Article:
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Science journals of interest: Scientific American - Nature - New Scientist - Science AAAS - Science Daily

LAST EDITED: March 17, 2015

Here are some interesting links I had stickied:
Yeano's thread: Proving Something is Independent of our Axioms.
Yeano's thread: Algebraic Topology and Model Theory

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People can see single photons (sometimes)
Posted: Posted October 3rd by Xhin

“The most amazing thing is that it’s not like seeing light. It’s almost a feeling, at the threshold of imagination,”

https://www.nature.com/news/people-can-sense-single-photons-1.20282
It's been known for a long time that eye cells called "rods" can detect single photons, meaning that humans can sense fundamental particles on some level, but it wasn't known until very recently (2016) whether people could *sense* single photons.

Subjects were left in a dark room for 40 minutes and then got to press a button. There would be two clicks, and they'd have to determine which of them had light with it. They then did this for 42,600 trials for each of three subjects.

While it wasn't 100%, the detection rate was more than random, and the confidence rate was significantly higher when right guesses were made.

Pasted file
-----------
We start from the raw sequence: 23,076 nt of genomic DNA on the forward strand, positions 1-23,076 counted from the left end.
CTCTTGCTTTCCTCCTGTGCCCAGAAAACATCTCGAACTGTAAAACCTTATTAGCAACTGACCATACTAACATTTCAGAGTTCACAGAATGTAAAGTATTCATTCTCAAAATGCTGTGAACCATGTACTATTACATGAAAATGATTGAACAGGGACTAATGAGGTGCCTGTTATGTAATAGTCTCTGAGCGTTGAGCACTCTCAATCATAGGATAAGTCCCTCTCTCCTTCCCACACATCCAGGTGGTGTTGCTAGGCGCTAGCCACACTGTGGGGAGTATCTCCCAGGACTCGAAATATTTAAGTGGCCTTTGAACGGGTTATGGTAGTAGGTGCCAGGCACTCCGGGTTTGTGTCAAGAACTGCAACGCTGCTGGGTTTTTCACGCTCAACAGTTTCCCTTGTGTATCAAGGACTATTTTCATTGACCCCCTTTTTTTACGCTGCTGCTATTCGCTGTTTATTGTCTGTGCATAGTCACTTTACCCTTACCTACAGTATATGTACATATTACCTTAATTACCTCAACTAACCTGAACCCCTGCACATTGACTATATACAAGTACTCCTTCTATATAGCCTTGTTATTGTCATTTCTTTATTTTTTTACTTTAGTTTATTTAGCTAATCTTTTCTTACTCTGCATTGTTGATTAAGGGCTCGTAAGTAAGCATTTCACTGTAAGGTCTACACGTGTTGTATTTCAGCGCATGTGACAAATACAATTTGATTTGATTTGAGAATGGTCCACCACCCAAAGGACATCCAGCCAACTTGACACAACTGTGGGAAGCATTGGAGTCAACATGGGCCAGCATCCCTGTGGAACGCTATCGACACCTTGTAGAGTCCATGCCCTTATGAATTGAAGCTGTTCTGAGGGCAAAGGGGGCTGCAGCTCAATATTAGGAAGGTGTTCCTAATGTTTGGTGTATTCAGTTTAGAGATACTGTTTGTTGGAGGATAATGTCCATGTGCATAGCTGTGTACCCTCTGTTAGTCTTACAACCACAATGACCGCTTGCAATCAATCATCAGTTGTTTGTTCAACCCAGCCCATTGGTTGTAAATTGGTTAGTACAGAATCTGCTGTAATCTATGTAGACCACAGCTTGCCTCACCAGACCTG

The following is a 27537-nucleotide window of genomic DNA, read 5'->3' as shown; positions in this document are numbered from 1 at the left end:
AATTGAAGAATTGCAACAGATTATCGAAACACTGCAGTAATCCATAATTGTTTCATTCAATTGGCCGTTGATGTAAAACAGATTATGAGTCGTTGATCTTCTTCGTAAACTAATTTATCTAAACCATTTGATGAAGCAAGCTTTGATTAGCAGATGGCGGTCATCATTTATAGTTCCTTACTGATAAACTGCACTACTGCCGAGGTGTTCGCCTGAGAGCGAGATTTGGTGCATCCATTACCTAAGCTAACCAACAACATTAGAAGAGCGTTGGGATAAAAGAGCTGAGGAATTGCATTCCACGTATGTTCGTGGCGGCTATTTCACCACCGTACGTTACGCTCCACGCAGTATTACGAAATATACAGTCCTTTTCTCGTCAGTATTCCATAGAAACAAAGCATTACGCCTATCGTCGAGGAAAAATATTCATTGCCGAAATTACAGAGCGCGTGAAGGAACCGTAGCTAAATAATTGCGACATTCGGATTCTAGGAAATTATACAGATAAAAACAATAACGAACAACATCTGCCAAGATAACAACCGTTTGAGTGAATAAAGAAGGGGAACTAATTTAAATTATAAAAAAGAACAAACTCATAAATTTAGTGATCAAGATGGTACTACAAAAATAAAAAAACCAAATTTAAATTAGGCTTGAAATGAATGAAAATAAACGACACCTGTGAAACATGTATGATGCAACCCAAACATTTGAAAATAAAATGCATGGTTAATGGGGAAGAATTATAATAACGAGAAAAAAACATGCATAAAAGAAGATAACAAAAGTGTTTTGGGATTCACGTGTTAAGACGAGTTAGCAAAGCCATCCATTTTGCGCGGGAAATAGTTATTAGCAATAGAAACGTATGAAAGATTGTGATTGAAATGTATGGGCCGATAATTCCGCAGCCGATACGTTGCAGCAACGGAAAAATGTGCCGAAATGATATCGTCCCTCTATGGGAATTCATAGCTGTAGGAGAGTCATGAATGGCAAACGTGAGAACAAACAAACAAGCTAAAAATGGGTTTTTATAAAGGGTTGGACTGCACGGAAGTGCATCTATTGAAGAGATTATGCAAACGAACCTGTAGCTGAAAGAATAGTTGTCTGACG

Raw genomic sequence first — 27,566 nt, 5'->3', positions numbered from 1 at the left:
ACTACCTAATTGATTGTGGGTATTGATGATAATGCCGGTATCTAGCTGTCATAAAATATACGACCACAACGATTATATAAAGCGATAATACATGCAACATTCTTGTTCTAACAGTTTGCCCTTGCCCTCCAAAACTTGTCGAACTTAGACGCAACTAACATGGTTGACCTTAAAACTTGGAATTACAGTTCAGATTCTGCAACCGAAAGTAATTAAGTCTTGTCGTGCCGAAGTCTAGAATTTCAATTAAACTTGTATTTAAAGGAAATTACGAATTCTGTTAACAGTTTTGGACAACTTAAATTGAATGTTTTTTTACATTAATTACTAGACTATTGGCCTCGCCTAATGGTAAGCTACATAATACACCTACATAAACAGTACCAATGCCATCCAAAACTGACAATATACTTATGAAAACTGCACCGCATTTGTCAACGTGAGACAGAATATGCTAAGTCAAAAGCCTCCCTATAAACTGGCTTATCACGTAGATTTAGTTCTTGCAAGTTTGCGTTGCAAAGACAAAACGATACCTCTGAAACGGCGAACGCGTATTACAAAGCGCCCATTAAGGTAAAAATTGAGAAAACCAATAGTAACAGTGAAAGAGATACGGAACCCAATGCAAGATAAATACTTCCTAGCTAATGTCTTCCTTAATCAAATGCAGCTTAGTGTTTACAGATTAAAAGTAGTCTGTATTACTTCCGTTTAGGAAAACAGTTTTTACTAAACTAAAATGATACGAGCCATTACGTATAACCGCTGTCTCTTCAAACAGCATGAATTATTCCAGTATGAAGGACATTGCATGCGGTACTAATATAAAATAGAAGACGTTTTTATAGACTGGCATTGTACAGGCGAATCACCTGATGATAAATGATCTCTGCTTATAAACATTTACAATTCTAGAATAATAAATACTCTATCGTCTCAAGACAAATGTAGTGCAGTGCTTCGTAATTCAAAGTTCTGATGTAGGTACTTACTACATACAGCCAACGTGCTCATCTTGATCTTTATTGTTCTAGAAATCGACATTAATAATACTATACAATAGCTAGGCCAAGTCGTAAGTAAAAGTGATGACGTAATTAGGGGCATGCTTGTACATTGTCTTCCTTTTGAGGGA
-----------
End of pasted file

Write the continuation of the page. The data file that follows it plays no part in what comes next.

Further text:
So that's pretty cool.

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There are 3 Replies

Pretty neat. Seems like the article says 2,400 trials, not 42,600, however.

I want to sit in a dark room and have scientists shoot things at my eyes.

How do they ensure that just a single photon is released?

Posted October 7th by EN
EN

Amazing indeed! It reminds me of the double slit experiment where it is said that even if you shine a single photon or a single electron, it would still produced the quantum interference pattern on a screen that a beam of them would produce. (So the pattern stays the same regardless of intensity of the beam, which is given by the number of particles in it.)

I'm not sure how to answer EN's good question, but perhaps one way to do it would, for example, be by having an excited hydrogen atom (say at the n=2 state) and then have its electron emit one photon of energy when it goes to the ground state (n=1). Another way may be in terms of the energy felt by the stimulus verses how that energy compares with that of a single photon of light using Planck's equation \(E = h\nu\).

Edited October 8th by The Fly
The Fly

This sounds cool until you see the sample size.

Posted October 10th by Kohlrak
Kohlrak
Reply to: People can see single photons (sometimes)

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